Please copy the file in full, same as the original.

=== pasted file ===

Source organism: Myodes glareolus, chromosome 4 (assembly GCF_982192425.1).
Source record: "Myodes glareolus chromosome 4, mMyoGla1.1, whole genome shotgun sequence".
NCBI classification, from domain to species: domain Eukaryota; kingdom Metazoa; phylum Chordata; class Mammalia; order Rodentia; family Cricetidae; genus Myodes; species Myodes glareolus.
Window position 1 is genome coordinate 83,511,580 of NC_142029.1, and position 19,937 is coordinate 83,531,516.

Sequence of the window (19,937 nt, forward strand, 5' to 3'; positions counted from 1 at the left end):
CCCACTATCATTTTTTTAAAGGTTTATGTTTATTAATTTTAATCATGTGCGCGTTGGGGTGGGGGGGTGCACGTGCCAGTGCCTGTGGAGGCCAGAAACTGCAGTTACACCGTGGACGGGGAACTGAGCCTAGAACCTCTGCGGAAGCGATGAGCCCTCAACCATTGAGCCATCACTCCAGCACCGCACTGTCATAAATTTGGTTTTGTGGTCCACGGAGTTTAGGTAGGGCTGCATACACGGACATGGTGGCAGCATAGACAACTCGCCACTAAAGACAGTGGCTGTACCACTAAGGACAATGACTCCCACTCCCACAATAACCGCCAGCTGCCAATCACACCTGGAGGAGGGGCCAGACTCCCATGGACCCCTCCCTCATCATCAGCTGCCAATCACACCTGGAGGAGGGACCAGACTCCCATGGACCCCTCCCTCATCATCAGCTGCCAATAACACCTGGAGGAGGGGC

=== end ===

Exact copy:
Source organism: Myodes glareolus, chromosome 4 (assembly GCF_982192425.1).
Source record: "Myodes glareolus chromosome 4, mMyoGla1.1, whole genome shotgun sequence".
NCBI classification, from domain to species: domain Eukaryota; kingdom Metazoa; phylum Chordata; class Mammalia; order Rodentia; family Cricetidae; genus Myodes; species Myodes glareolus.
Window position 1 is genome coordinate 83,511,580 of NC_142029.1, and position 19,937 is coordinate 83,531,516.

Sequence of the window (19,937 nt, forward strand, 5' to 3'; positions counted from 1 at the left end):
CCCACTATCATTTTTTTAAAGGTTTATGTTTATTAATTTTAATCATGTGCGCGTTGGGGTGGGGGGGTGCACGTGCCAGTGCCTGTGGAGGCCAGAAACTGCAGTTACACCGTGGACGGGGAACTGAGCCTAGAACCTCTGCGGAAGCGATGAGCCCTCAACCATTGAGCCATCACTCCAGCACCGCACTGTCATAAATTTGGTTTTGTGGTCCACGGAGTTTAGGTAGGGCTGCATACACGGACATGGTGGCAGCATAGACAACTCGCCACTAAAGACAGTGGCTGTACCACTAAGGACAATGACTCCCACTCCCACAATAACCGCCAGCTGCCAATCACACCTGGAGGAGGGGCCAGACTCCCATGGACCCCTCCCTCATCATCAGCTGCCAATCACACCTGGAGGAGGGACCAGACTCCCATGGACCCCTCCCTCATCATCAGCTGCCAATAACACCTGGAGGAGGGGC